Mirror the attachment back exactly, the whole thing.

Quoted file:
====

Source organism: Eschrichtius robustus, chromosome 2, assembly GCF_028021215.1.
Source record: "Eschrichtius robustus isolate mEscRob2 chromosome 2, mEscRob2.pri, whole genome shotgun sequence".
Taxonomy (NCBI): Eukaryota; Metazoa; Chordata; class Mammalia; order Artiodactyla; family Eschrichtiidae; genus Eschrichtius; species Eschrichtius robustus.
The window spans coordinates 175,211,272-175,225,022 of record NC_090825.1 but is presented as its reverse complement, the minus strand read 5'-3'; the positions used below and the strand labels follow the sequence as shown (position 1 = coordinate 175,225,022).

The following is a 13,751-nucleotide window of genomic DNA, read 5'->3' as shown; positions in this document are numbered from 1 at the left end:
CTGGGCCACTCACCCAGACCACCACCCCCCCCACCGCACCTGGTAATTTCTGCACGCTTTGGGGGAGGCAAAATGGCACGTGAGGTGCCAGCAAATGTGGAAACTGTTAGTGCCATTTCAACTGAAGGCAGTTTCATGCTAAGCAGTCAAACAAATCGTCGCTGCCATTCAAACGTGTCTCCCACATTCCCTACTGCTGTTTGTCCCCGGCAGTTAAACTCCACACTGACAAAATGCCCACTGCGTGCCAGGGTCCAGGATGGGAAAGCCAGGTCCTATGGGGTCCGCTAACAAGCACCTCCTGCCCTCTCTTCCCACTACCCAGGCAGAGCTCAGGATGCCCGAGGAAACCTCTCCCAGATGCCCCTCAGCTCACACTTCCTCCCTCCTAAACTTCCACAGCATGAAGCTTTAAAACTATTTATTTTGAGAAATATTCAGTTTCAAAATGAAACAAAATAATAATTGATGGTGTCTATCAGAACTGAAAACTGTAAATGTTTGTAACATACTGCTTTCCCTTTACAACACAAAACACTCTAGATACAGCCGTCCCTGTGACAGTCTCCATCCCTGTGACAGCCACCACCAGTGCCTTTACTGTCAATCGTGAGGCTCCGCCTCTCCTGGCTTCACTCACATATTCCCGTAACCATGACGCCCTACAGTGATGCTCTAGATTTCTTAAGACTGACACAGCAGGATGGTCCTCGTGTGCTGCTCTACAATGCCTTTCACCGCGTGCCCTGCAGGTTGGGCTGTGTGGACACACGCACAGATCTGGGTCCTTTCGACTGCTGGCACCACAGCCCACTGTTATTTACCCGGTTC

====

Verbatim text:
Source organism: Eschrichtius robustus, chromosome 2, assembly GCF_028021215.1.
Source record: "Eschrichtius robustus isolate mEscRob2 chromosome 2, mEscRob2.pri, whole genome shotgun sequence".
Taxonomy (NCBI): Eukaryota; Metazoa; Chordata; class Mammalia; order Artiodactyla; family Eschrichtiidae; genus Eschrichtius; species Eschrichtius robustus.
The window spans coordinates 175,211,272-175,225,022 of record NC_090825.1 but is presented as its reverse complement, the minus strand read 5'-3'; the positions used below and the strand labels follow the sequence as shown (position 1 = coordinate 175,225,022).

The following is a 13,751-nucleotide window of genomic DNA, read 5'->3' as shown; positions in this document are numbered from 1 at the left end:
CTGGGCCACTCACCCAGACCACCACCCCCCCCACCGCACCTGGTAATTTCTGCACGCTTTGGGGGAGGCAAAATGGCACGTGAGGTGCCAGCAAATGTGGAAACTGTTAGTGCCATTTCAACTGAAGGCAGTTTCATGCTAAGCAGTCAAACAAATCGTCGCTGCCATTCAAACGTGTCTCCCACATTCCCTACTGCTGTTTGTCCCCGGCAGTTAAACTCCACACTGACAAAATGCCCACTGCGTGCCAGGGTCCAGGATGGGAAAGCCAGGTCCTATGGGGTCCGCTAACAAGCACCTCCTGCCCTCTCTTCCCACTACCCAGGCAGAGCTCAGGATGCCCGAGGAAACCTCTCCCAGATGCCCCTCAGCTCACACTTCCTCCCTCCTAAACTTCCACAGCATGAAGCTTTAAAACTATTTATTTTGAGAAATATTCAGTTTCAAAATGAAACAAAATAATAATTGATGGTGTCTATCAGAACTGAAAACTGTAAATGTTTGTAACATACTGCTTTCCCTTTACAACACAAAACACTCTAGATACAGCCGTCCCTGTGACAGTCTCCATCCCTGTGACAGCCACCACCAGTGCCTTTACTGTCAATCGTGAGGCTCCGCCTCTCCTGGCTTCACTCACATATTCCCGTAACCATGACGCCCTACAGTGATGCTCTAGATTTCTTAAGACTGACACAGCAGGATGGTCCTCGTGTGCTGCTCTACAATGCCTTTCACCGCGTGCCCTGCAGGTTGGGCTGTGTGGACACACGCACAGATCTGGGTCCTTTCGACTGCTGGCACCACAGCCCACTGTTATTTACCCGGTTC